The fight to tackle climate change has two core branches: mitigation (curbing excessive greenhouse gas emissions) and adaptation (addressing the effects of climate change that are already unfolding). But although both areas are needed, the public tends to focus on the former in discussions on climate change.
The pressing priority is always to pull down emissions. Climate change is portrayed a future threat and our responsibility to act is framed in reference to our children and grandchildren. If environmental ruin is already here, it is deemed marginal compared to the tempests amassing on the horizon.
But this uneven focus on the future understates the gravity of present impacts. Today, climate change accounts for 87 per cent of disasters worldwide. Some of the worst droughts in decades are continuing to unravel across southeastern Africa and Latin America. Cyclonic storms, floods, wildfires, and landslides are bearing on the world’s most vulnerable populations.
The sudden violence of disasters is paralleled by the brutality of gradual change. Coastlines are being shaved and eroded by rising tides. The encroachment of sea water is increasing the salinity of littoral lands, leaving them withered and infertile. Rain patterns are shifting, shattering the millions who rely on the sky for sustenance. Every second, one person is forced to flee their home due to extreme climactic conditions.
This context of daily displacement and desolation means that the fight to tackle climate change today is fundamentally a fight to determine the fatality of the future. Yet adaptation, the crucial tool in that fight, has been side-lined and neglected.
So what is adaptation?
Adaptation means preparing our society for the climatic threats it faces and will face, insofar as we can. It means weaving safety nets for the world’s most vulnerable populations. It means bolstering river embankments, introducing measures to prevent diseases, building water-resistant infrastructure, expanding storm sewers and water storage, extending insurance, implementing disaster early-warning systems, and introducing a range of measures to palliate damage.
Some adaptation initiatives are already underway. From the Cook Islands to Morocco, farmers are adjusting practices and diversifying crops, to create a more climate-resilient agriculture. Current agricultural models, where monocultures breed vulnerability, are being transformed into biodiverse agrosystems.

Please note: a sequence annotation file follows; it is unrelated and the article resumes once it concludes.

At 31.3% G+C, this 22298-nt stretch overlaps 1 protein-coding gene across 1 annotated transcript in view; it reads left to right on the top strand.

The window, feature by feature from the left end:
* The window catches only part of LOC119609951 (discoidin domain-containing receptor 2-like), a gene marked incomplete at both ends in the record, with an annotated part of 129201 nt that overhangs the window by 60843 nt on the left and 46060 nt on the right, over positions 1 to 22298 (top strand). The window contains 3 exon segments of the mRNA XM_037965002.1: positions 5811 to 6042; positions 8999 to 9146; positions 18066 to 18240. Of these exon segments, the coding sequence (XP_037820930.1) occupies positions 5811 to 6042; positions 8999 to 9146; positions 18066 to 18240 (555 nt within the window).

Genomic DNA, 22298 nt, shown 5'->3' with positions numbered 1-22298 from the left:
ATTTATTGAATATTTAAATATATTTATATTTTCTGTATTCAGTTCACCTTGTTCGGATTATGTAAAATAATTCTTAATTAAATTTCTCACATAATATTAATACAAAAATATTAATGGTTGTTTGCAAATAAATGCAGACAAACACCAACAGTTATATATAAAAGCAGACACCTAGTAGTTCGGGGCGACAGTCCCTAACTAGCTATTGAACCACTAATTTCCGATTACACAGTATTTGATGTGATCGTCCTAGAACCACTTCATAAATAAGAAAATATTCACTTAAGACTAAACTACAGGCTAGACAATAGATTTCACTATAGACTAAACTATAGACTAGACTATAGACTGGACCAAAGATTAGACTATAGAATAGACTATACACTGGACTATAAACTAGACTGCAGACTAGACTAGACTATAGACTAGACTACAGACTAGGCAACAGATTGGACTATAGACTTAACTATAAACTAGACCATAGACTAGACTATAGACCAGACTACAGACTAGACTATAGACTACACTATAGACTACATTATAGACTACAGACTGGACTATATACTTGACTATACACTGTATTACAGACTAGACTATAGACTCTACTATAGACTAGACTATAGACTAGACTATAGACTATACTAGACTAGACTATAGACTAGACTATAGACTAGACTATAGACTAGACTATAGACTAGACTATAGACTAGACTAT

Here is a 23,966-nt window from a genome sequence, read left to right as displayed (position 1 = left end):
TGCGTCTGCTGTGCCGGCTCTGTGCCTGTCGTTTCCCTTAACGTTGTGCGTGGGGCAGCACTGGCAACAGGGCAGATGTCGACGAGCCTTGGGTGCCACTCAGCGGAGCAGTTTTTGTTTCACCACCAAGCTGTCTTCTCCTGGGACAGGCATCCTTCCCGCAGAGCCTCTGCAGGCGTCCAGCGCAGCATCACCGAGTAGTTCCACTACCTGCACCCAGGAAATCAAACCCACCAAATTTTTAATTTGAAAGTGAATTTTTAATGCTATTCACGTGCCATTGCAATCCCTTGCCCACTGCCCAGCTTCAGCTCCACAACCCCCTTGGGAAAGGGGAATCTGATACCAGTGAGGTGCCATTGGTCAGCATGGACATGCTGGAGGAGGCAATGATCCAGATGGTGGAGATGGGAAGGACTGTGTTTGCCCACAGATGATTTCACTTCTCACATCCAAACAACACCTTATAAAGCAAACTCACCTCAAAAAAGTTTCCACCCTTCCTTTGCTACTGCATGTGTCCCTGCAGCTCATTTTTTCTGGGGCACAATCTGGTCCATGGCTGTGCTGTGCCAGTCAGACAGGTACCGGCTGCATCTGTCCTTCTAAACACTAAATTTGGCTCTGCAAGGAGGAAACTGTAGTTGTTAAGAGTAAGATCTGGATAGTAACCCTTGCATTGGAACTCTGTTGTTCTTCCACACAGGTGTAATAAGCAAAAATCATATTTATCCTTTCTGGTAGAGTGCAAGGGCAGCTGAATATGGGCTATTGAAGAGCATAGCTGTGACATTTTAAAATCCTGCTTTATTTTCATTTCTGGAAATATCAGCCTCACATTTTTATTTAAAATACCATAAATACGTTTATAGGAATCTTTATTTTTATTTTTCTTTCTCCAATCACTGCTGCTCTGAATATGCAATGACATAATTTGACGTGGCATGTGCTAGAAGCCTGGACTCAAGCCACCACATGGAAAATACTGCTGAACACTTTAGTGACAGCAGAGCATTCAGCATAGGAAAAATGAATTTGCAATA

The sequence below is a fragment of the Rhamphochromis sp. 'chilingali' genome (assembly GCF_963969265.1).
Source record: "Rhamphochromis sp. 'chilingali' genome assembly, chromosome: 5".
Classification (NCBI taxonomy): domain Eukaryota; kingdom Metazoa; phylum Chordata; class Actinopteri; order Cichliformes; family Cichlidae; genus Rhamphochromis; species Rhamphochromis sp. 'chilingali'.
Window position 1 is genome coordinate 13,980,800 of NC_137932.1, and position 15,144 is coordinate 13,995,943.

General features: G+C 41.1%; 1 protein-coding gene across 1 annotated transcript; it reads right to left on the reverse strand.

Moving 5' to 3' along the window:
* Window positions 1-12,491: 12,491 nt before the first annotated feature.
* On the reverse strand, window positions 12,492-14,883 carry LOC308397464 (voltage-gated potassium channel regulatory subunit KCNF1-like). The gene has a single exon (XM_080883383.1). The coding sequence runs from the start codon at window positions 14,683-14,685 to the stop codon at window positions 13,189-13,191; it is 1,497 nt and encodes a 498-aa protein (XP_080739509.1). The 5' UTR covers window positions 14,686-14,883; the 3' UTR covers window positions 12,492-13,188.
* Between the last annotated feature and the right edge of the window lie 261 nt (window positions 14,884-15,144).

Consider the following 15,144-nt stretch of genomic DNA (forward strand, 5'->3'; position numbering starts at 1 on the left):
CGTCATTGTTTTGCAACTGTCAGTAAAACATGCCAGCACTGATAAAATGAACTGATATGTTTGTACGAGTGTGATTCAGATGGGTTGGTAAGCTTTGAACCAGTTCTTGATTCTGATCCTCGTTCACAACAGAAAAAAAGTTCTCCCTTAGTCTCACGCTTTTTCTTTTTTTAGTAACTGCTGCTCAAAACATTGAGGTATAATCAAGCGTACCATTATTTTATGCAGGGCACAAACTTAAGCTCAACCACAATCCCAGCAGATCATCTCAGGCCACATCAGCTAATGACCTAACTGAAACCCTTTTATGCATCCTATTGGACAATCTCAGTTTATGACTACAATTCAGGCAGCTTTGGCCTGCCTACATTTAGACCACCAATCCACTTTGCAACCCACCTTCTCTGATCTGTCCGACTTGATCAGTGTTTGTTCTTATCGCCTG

Storms do not discriminate, but they do make landfall on landscapes riven by disparities of wealth, power and safety
In flood-prone areas, like Delaware, urban planners and citizens are reengineering and redesigning neighbourhoods to reduce the risk of inundation and future sea level rise. In urban areas prone to intense heat, like the Indian city of Ahmedabad (which lost 1,300 citizens to a 2010 extreme heat wave), municipal officials are implementing heat action plans which train health workers, distribute cooling supplies, open public areas for shade, and raise public awareness.
In some areas, the only plausible form of adaptation is abandon. In Fiji, villages such as Vunidogola are already being relocated after Cyclone Winston and other disasters devastated a number of settlements – while rising sea levels provide an additional layer of risk. The Fijian state has listed relocation as a top priority for the government.
A decade ago, the Maldivian government also organized a ‘staged retreat’, concentrating populations away from secluded islands threatened by rising sea levels. In Alaska, the citizens of Newtok have applied for federal disaster relief to finance their own relocation, as thawing permafrost erodes the land under their feet, pulling the village towards the Ninglick River. In China, the government has relocated over a million people away from areas governed by environmental hazards.
But adaptation is not just a technical exercise; it is also a struggle to shape what kind of world will greet the intensifying weather patterns of tomorrow. Whose lives will matter when the storms arrive? Will the seawalls we build to hold back the swelling tides be accompanied by walls to hold out those fleeing?
The cost of adapting to climate change in ‘developing’ countries could reach $300 billion a year by 2030 and $500 billion by 2050
The challenge of adaptation directly exposes the climate crisis as a crisis of social justice. All disasters break open the wounds of unequal societies. Storms do not discriminate, but they do make landfall on landscapes riven by disparities of wealth, power and safety.
The labels of ‘natural disaster’ and ‘extreme weather’ can mislead us into thinking that the principal dangers we face stem from the atmosphere’s furies. But as geographer Jesse Ribot writes, ‘vulnerability does not fall from the sky.’ The wreckage of climate change is the product of collision: between environmental conditions and human realities.